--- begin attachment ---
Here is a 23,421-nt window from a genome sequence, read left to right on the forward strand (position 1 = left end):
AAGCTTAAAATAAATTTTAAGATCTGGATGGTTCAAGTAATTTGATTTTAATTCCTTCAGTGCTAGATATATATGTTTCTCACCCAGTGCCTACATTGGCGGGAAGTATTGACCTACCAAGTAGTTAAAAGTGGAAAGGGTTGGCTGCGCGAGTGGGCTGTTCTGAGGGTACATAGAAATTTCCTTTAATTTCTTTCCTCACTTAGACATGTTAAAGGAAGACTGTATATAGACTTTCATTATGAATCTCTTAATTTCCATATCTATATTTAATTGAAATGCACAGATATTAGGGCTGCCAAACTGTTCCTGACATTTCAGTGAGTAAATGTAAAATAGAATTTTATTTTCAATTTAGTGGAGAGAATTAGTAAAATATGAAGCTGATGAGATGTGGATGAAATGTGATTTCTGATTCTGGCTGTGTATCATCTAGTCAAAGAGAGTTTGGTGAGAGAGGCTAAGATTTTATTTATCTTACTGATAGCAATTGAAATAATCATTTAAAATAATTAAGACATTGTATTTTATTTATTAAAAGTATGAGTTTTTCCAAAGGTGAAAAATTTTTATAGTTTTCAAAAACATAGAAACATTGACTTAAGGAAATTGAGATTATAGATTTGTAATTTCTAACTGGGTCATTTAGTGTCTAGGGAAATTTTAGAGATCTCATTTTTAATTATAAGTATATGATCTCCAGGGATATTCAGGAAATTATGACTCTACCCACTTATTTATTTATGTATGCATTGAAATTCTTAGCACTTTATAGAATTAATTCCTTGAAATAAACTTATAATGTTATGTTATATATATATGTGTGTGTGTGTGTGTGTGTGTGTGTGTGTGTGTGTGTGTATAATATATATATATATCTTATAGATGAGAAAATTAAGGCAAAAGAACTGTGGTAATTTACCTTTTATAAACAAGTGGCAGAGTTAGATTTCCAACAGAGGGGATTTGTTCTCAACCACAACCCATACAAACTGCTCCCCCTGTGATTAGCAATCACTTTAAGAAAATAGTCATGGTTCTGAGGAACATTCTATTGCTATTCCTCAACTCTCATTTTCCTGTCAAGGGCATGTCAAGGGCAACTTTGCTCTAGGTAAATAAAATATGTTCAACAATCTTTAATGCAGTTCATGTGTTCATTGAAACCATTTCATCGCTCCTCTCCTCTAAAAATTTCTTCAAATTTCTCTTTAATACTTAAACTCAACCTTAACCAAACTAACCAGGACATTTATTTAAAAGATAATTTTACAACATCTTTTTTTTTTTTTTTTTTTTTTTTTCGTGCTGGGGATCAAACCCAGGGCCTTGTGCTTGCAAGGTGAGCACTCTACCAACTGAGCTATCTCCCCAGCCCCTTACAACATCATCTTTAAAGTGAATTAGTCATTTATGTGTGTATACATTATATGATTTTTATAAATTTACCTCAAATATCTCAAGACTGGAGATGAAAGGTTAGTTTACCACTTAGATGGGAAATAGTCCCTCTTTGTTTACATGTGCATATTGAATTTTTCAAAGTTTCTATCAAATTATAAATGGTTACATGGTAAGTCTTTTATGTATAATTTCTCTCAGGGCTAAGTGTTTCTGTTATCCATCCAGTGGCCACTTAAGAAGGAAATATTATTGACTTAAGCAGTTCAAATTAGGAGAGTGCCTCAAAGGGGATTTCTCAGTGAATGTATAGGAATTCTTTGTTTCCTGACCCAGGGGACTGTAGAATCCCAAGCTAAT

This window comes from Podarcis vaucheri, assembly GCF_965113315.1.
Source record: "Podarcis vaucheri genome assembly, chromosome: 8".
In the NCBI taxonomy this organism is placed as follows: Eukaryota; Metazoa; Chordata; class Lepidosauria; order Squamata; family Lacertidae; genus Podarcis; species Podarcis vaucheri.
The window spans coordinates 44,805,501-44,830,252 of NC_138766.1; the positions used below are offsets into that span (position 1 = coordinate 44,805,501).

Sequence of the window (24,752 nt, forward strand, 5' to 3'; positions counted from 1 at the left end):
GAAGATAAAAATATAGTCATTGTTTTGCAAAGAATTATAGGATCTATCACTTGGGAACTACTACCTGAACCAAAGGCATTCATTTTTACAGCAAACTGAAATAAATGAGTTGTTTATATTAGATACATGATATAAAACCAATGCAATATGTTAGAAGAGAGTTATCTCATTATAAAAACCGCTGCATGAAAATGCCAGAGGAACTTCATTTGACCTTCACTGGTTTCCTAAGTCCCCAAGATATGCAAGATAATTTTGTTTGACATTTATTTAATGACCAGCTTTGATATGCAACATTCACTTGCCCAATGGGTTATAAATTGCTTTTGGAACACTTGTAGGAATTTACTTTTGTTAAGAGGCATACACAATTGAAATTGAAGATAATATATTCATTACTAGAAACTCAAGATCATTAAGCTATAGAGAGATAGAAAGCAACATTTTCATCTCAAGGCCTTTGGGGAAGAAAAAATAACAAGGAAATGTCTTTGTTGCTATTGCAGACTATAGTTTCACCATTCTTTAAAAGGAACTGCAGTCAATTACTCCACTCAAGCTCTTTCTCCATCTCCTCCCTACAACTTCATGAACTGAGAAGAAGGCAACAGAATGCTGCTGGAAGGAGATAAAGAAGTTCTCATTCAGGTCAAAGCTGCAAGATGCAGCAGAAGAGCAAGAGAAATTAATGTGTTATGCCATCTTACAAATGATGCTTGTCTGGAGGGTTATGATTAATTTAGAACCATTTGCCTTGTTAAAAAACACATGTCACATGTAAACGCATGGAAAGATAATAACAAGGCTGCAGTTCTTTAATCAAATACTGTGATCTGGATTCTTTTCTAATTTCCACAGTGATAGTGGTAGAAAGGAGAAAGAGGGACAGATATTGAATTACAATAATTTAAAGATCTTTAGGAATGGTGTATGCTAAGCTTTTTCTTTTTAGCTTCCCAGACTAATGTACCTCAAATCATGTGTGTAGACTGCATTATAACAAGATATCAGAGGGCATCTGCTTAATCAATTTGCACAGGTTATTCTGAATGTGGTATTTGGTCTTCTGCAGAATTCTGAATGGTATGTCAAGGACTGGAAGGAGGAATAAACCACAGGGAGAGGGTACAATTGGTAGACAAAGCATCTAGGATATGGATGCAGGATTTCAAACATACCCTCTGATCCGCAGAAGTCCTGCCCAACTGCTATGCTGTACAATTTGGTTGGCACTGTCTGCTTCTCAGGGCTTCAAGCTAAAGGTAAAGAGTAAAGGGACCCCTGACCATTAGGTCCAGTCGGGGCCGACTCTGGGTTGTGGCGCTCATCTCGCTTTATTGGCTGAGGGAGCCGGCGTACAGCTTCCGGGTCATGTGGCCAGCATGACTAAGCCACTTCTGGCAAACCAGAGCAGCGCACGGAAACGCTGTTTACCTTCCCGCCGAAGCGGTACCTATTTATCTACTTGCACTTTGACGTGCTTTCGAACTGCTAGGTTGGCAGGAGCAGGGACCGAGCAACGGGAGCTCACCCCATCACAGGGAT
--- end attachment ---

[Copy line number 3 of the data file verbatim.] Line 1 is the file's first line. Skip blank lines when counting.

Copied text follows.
This window comes from Podarcis vaucheri, assembly GCF_965113315.1.